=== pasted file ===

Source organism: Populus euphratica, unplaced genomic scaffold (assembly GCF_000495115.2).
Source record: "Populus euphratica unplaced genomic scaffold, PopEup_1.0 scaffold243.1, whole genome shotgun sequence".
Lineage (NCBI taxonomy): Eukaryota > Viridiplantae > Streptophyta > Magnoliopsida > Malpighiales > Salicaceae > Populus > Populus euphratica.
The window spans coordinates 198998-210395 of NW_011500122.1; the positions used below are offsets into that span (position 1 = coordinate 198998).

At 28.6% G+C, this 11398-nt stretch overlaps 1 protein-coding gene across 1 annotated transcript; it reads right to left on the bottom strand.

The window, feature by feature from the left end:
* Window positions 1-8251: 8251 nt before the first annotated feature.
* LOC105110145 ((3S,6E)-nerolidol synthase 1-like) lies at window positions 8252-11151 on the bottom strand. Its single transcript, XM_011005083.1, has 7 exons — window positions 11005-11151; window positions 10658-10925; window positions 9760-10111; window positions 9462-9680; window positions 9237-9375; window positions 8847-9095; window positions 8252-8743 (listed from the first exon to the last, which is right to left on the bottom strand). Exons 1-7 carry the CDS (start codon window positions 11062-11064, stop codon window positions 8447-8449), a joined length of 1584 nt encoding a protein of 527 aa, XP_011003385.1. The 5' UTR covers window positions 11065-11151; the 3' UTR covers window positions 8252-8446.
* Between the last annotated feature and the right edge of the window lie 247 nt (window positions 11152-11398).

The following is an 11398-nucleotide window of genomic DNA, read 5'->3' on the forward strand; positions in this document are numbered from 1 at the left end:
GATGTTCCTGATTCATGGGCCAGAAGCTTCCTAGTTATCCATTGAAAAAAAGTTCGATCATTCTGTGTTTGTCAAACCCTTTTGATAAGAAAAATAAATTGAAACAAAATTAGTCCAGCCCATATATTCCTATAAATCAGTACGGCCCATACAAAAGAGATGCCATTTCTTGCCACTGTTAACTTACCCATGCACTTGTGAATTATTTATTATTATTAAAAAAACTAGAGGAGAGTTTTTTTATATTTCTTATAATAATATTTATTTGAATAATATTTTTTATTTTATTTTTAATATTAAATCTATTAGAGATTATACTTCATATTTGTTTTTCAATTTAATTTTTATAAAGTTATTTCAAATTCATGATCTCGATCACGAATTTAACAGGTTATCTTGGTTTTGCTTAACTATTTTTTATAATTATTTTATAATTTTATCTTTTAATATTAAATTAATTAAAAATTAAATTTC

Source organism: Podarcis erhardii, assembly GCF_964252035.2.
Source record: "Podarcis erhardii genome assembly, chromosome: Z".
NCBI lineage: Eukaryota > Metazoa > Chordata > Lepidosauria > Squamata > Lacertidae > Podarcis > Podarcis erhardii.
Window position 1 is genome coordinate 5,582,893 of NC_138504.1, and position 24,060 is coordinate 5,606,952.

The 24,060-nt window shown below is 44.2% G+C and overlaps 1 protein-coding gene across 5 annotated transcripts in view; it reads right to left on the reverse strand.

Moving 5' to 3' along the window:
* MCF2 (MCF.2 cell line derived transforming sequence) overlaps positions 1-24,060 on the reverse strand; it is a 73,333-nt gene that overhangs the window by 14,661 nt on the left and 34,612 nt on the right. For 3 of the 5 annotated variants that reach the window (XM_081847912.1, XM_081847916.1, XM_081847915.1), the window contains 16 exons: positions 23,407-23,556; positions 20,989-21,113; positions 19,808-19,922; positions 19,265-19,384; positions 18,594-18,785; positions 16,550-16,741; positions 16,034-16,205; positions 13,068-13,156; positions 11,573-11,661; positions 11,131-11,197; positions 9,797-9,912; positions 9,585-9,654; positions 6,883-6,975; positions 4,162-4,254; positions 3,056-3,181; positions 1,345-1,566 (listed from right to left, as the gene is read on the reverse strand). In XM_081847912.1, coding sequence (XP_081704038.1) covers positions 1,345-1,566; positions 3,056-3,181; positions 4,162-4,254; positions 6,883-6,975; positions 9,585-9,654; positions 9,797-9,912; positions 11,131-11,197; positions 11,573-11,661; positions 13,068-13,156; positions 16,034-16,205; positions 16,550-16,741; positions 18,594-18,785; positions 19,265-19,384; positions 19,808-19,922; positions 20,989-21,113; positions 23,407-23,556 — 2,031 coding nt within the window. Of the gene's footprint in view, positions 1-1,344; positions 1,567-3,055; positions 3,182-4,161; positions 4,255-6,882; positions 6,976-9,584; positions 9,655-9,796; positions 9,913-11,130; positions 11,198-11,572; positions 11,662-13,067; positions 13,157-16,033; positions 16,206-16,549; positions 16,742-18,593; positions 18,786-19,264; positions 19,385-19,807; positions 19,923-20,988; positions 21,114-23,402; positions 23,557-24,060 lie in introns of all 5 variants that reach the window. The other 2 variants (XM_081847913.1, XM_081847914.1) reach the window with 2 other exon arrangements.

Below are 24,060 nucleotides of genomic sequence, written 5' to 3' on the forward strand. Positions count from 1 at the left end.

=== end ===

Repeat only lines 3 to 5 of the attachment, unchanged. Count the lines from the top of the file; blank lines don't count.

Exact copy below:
Lineage (NCBI taxonomy): Eukaryota > Viridiplantae > Streptophyta > Magnoliopsida > Malpighiales > Salicaceae > Populus > Populus euphratica.
The window spans coordinates 198998-210395 of NW_011500122.1; the positions used below are offsets into that span (position 1 = coordinate 198998).

At 28.6% G+C, this 11398-nt stretch overlaps 1 protein-coding gene across 1 annotated transcript; it reads right to left on the bottom strand.